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Analysis and Test of Multifractal Characteristics of the European Carbon Emissions Market—Based on the Framework of Wavelet Leaders

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DOI: 10.4236/lce.2016.71006    2,623 Downloads   2,994 Views   Citations
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ABSTRACT

In order to depict the complex price volatility of carbon emission permits under the European Union Emission Trading Scheme (EU ETS) accurately, we use the multifractal analysis based on wavelet leaders to extract the useful information from the carbon price series in this paper. Firstly, we test the multifractal property of the EU carbon market, and the empirical results show that the three phases of the EU ETS have shown significant multifractal characteristics. Compared with the other two phases, the multifractal characteristics of phase three are the strongest and the prices are the most uneven. Then, based on the width of the multifractal spectrum and the variances of the Hausdorff dimension, we innovatively propose an indicator VhS which has been proved to be effective in depicting the price volatility of the European carbon market. This paper provides a new train of thought for the risk identification and management in the multifractal market.

Received 11 March 2016; accepted 22 March 2016; published 25 March 2016

1. Introduction

With the aim of preventing the excessive greenhouse gases emissions from bringing irreversible effect on the environment and human society, the international community made mandatory emission reduction task for the each participating nation via the Kyoto Protocol. Thus, carbon emission permits became a kind of relatively scarce resource and began to be regarded as a kind of financial asset. In order to reduce the cost of emission reduction as much as possible, the so-called carbon trading markets were established among participating nations. The European Union Emission Trading Scheme, New South Wales Greenhouse Gas Abatement Scheme in Australia and the American emissions trading system are the famous carbon trading markets in the world. These carbon trading markets can improve the allocation efficiency of the carbon emission permits.

Many factors can dramatically affect the carbon price levels such as the climate, the international emissions policy, the design of market system and the financial crisis. So, the market prices of carbon emission permits fluctuate in an extremely complex way. For example, during the pilot phase of European Union Emission Trading Scheme, the European Union allowances (EUAs) prices dropped from a peak of 30 Euro to near zero, because of the regulation of “No Banking” and excessive releases of EUAs. The highly volatile carbon prices have brought a huge challenge to the market participants and regulators. Therefore, the purpose of this paper is to find out a way to depict the volatility characteristics of carbon prices accurately which may have a vital practical significance for the trading and risk management in the carbon market.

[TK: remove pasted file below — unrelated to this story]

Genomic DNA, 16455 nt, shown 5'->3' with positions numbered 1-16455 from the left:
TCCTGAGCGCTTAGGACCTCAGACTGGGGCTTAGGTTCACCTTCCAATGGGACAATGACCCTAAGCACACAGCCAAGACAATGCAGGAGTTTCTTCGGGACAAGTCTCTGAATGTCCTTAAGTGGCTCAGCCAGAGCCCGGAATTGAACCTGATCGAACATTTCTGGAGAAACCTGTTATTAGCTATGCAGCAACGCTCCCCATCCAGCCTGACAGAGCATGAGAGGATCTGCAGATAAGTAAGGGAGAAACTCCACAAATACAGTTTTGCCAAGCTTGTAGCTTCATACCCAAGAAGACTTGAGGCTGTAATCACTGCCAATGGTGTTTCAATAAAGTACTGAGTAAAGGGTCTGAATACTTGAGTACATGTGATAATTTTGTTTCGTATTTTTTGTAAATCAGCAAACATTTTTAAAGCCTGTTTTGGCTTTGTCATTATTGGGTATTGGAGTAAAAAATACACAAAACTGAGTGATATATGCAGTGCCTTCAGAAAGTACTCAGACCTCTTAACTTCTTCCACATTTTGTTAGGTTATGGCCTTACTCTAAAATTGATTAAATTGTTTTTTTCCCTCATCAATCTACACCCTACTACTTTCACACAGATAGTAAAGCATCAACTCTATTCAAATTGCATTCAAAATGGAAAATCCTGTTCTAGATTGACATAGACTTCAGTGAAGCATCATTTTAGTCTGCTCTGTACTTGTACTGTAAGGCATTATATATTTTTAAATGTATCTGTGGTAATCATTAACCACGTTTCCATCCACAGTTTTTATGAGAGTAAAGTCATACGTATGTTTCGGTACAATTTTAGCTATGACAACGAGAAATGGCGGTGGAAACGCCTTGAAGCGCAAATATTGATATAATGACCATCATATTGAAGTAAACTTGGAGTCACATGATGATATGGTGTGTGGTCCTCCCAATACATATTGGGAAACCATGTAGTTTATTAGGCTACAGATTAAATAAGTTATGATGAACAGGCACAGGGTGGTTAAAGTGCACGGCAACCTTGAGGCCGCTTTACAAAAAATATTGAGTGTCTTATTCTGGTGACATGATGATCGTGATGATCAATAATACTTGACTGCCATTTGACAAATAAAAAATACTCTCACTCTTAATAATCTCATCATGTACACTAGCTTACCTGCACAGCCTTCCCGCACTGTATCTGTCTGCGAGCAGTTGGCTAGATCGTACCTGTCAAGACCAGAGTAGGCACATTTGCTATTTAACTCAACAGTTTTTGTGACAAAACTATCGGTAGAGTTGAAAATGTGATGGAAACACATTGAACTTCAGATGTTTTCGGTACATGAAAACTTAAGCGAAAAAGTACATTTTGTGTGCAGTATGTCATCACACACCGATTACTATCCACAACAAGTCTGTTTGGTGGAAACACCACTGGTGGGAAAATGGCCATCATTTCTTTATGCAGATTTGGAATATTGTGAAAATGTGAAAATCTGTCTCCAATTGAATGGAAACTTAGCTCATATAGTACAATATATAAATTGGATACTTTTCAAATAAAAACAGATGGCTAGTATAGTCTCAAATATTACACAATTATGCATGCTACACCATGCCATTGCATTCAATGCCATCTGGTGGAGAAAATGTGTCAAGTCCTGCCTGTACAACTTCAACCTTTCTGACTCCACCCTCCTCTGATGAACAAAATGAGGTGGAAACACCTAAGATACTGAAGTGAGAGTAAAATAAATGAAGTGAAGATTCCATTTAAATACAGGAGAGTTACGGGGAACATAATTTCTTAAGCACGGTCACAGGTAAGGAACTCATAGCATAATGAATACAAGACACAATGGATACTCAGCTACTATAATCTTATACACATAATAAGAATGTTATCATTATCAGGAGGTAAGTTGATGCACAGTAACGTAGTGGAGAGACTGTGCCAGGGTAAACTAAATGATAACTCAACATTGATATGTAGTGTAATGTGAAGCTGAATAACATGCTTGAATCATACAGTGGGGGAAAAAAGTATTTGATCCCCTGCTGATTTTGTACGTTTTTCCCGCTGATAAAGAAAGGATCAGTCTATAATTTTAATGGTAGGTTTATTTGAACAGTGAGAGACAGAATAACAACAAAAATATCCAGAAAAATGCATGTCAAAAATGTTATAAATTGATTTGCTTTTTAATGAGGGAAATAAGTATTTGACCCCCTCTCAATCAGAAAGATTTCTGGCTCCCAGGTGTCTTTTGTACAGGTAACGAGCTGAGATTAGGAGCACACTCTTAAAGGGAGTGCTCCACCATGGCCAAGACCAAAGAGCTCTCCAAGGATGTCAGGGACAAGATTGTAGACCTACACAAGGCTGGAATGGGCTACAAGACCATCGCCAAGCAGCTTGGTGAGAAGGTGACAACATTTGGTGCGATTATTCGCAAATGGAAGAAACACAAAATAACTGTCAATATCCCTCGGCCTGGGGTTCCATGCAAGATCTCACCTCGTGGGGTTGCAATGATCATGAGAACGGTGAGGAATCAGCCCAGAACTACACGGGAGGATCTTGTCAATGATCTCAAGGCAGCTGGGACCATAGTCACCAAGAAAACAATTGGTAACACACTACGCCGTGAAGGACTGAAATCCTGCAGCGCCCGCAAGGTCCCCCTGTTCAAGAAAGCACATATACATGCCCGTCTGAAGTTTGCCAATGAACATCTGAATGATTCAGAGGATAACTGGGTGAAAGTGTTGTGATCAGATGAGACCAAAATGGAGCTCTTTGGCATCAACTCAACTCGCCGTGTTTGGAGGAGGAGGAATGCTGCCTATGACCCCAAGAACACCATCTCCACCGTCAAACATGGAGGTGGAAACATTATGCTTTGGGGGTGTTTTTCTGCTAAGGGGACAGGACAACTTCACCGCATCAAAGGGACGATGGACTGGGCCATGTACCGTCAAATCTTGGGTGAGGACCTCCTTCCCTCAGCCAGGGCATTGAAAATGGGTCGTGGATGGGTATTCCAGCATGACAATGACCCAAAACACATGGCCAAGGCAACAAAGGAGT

2. Literature Review

The volatility of the carbon prices has already attracted some interest in the literature. Daskalakis et al. [1] found that there was a high level of volatility and extreme discontinuous variations in carbon market, so the general models couldn’t depict the behavior of the carbon price efficiently. Chevallier [2] used three indicators (conditional variance, implied volatility and realized volatility) to measure price volatility for European Union Allowances. He detected the instability in volatility of carbon prices based on retrospective tests and forward-looking tests. The empirical results showed that there were strong shifts in carbon market. Benz and Trück [3] examined the spot price dynamics of European Union Allowances and found that the returns showed skewness, excess kurtosis and dissimilar volatility behaviors during different phases. So, they used Markov switching and AR- GRACH models to build a forecasting model for EUAs. Based on an in-sample and out-sample forecasting analysis and the comparing analysis of different approaches, their study supported this kind of models which could capture characteristics and dissimilar volatility behaviors of the log returns during different phases. Seifert, Uhrig-Homburg and Wagner [4] developed a stochastic equilibrium model and analyzed the carbon spot price dynamics. They found that the carbon prices didn’t follow any seasonal patterns. An adequate carbon price process should possess the martingale property and exhibit a time- and price-dependent volatility structure. However, Paolella and Taschini [5] found that a generalized asymmetric t innovation distribution suited the stylized features of CO2 price very well.